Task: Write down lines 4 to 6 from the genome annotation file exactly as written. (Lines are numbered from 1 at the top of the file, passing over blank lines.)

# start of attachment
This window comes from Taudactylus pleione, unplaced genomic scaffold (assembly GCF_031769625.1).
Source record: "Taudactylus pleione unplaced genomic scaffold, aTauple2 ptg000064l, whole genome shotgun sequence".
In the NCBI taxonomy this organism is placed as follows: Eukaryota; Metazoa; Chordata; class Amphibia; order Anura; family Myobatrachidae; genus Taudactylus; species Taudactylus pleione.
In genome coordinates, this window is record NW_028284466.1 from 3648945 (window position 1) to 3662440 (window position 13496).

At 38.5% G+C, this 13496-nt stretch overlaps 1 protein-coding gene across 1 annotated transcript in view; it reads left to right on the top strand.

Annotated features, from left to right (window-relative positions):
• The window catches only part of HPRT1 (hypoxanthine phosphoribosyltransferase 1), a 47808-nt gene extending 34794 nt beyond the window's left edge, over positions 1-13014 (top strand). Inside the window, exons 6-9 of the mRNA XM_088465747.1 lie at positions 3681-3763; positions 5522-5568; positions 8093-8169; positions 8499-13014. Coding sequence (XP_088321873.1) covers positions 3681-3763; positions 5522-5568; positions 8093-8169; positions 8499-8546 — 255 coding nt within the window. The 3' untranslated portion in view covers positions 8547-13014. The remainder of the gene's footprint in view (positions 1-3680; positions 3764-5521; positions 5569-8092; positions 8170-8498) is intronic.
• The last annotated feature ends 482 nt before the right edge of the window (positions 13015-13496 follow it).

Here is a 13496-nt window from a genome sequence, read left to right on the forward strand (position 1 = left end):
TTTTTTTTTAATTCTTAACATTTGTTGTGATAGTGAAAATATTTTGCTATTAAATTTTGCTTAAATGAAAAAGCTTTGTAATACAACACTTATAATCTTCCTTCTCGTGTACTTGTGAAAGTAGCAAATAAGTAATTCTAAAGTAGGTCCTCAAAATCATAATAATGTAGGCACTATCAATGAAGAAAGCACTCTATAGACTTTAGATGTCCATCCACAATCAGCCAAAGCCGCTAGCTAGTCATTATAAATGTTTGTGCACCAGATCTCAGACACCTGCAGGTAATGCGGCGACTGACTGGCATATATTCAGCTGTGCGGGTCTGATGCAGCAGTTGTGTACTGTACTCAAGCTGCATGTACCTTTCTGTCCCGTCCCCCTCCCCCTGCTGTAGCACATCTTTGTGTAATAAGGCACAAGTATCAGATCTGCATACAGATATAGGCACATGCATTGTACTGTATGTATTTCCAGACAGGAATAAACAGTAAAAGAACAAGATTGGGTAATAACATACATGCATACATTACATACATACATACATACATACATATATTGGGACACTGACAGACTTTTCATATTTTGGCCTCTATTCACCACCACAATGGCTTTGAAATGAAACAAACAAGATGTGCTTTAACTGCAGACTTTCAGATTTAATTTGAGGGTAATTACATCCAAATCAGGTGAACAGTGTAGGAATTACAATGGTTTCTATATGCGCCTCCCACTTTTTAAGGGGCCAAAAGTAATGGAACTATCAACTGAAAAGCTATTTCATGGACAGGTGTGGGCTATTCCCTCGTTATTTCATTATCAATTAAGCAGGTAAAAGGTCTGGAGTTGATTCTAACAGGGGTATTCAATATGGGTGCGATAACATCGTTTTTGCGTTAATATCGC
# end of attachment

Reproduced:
In genome coordinates, this window is record NW_028284466.1 from 3648945 (window position 1) to 3662440 (window position 13496).

At 38.5% G+C, this 13496-nt stretch overlaps 1 protein-coding gene across 1 annotated transcript in view; it reads left to right on the top strand.

Annotated features, from left to right (window-relative positions):